OER Commons: Arabic Language Learning
This Hub helps Arabic language professionals and students locate needed resources. By creating communities of practice around open resources, and encouraging site users to share their own creations as well as adapt those shared by others, this site functions as a hub – or source – for innovation, collaboration, and the use of resources and teaching strategies that reflect best practices and standards for teaching world languages.
Jeel Jadeed جيل جديد – Canvas Course Modules
Course materials related to Arabic language education available in Canvas Commons.
Arabic Voices, Aswaat Arabiyya
Listening materials and accompanying activities that are intended for the various levels of proficiency from Novice to Superior. These listening materials have been selected from television stations throughout the Arab world on a variety of topics and listening genres.
Picture books from around the world, including 22 stories for young children to use in the classroom.
Learning Arabic from Al Jazeera
Different lessons for beginner, intermediate, and advanced students.
Printable Worksheets: This resource is great for learning the Arabic alphabet through printable worksheets.
A lot of material to teach Arabic language and culture. Printable content and for all levels.
Arabic news channels with all sections; politics, science, technology, pictures, society, and media.
Learn Arabic with Maha
This YouTube Channel supports content taught in class on language and culture.
Learn Arabic with Angela
A free, online Arabic language learning resource for beginners and kids.
The (Arabic) Films site is led by Duke professor Maha Houssami and supported by Duke students and community members: Allison Geary, Karly Alderfer, Sama Elmahdy, Amulya Vadapalli, and Nura Al-Shibli. This site aims to provide resources in Arabic dialects at all levels through film. Users of this site need to be familiar with basics in Modern Standard Arabic. We hope you enjoy the interactive activities on this site that will be part of a larger innovative movement in the field of Arabic as a Foreign Language.
What is Anamel? The Arabic word for fingertips, Anamel is an online anthology of modules, each structured around a particular cultural topic and targeted at learners of Arabic at the Advanced level. Each module consists of several authentic written texts and video sources, in Modern Standard Arabic (MSA) from literature and media, and some dialect-based texts from social media and non-mainstream sources. These texts and sources are accompanied by written addenda and guiding questions in MSA. Designed for the general global Arabic student, the modules do not assume knowledge of particular textbook material, and do not address student’s particular cultural context.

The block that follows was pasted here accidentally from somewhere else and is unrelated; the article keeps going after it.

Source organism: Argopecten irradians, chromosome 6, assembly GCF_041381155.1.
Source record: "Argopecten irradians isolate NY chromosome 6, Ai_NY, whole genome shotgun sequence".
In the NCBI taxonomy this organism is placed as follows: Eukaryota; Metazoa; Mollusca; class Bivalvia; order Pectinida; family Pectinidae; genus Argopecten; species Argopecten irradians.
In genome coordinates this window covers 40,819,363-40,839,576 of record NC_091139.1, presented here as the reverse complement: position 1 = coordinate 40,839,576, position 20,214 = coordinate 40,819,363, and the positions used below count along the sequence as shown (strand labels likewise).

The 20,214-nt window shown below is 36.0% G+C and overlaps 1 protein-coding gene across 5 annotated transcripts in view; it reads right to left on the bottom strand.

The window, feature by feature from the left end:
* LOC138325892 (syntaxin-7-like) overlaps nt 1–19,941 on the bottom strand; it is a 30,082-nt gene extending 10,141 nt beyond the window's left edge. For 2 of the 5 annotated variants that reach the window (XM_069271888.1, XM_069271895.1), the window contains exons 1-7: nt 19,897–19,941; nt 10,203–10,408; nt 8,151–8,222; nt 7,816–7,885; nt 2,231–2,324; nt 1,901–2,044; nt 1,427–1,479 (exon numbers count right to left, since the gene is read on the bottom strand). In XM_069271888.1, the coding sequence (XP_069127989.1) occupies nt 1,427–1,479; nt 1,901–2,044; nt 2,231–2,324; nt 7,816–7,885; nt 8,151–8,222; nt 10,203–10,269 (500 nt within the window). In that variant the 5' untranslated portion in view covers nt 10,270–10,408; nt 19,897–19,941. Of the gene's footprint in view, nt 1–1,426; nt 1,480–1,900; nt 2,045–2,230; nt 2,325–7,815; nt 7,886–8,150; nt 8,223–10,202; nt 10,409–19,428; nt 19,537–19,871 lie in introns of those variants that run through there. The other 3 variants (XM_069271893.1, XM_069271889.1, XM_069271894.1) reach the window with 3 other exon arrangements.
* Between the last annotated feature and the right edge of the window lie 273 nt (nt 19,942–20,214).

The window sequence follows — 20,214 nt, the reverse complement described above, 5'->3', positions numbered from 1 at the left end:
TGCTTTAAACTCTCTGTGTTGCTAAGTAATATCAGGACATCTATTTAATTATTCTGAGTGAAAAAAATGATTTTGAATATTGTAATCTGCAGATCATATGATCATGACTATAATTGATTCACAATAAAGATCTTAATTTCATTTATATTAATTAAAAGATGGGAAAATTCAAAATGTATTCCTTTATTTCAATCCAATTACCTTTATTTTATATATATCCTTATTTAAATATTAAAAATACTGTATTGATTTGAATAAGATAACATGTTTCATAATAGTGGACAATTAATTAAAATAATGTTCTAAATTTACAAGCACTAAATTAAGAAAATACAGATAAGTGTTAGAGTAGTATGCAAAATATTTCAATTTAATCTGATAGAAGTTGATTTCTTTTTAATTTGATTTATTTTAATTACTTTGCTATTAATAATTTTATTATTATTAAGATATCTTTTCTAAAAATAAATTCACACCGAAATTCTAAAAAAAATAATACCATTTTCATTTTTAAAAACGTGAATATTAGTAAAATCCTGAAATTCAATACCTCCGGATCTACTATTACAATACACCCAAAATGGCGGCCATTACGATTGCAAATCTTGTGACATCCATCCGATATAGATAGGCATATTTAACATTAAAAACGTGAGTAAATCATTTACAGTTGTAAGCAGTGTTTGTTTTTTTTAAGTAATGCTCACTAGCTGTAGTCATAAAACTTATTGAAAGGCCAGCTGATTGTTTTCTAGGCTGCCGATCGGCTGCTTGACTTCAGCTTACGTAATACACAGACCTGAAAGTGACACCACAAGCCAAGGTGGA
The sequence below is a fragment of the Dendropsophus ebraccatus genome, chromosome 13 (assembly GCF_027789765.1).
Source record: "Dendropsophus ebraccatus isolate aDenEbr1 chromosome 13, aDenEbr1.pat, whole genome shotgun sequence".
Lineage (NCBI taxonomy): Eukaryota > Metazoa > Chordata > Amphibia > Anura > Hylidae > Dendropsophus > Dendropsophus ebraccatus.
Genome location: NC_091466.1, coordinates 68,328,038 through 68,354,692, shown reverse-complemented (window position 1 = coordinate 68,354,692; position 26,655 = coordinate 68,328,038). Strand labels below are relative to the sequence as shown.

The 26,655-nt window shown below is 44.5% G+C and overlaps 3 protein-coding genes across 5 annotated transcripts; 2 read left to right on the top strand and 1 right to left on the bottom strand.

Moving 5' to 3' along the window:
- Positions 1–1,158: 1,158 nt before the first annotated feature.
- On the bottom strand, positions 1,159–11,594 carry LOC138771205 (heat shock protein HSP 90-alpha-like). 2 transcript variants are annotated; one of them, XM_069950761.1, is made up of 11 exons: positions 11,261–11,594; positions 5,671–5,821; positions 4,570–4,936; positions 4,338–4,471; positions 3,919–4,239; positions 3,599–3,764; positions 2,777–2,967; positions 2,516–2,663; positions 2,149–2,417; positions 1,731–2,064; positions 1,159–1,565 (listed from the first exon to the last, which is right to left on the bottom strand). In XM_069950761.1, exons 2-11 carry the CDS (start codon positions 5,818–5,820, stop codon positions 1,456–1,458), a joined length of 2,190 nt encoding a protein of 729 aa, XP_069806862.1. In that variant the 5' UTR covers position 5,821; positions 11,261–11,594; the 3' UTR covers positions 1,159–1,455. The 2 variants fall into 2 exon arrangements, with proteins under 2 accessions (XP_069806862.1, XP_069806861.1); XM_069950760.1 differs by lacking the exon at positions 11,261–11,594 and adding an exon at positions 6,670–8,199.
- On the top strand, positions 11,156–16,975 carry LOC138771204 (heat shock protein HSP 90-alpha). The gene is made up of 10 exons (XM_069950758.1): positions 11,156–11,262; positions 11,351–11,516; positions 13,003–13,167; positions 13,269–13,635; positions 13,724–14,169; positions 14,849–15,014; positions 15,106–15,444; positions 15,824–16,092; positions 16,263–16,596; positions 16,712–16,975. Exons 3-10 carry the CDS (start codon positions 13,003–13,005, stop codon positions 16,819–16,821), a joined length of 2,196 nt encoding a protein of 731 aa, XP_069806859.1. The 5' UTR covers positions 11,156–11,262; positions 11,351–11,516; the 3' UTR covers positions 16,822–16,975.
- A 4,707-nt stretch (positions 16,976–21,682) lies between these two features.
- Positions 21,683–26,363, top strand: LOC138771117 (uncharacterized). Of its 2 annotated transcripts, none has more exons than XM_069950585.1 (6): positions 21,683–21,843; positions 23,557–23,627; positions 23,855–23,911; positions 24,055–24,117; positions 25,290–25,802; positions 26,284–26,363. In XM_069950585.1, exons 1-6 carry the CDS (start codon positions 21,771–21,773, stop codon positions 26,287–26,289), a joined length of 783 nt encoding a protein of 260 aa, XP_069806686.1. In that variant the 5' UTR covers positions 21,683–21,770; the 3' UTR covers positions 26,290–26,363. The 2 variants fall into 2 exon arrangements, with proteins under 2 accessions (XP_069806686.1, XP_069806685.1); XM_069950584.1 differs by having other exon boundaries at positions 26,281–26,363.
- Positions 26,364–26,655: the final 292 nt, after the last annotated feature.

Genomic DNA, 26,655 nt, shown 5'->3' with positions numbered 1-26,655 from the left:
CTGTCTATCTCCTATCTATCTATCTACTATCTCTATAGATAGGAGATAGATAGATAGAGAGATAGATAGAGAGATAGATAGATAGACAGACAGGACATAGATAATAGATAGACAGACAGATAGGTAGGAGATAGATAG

Yallah AlQuds is an innovative and collaborative digital platform that facilitates linguistic and cultural exchange between learners of Arabic and English worldwide.
Explore virtual Arabic course offerings, semester dependent by Ustaadh Mike Turner of UNCW.
QatarDebate Centre, a member of Qatar Foundation for Education, Science and Community Development, was established in 2008 and is the national debating organization for Qatar. We aim to be a guiding force in nurturing the spirit of free thought, open discussions, and constructive debate in Qatar, the wider Arab region and beyond. Teams from Duke and UNC have competed in past years. Debates are open to college age students as well as high school teams.
The content in these resources is the sole intellectual property of its respective authors; please contact individual authors and/or publishers with questions about distribution and copyright. The listing of a resource or program does not constitute endorsement of or agreement with the views presented therein.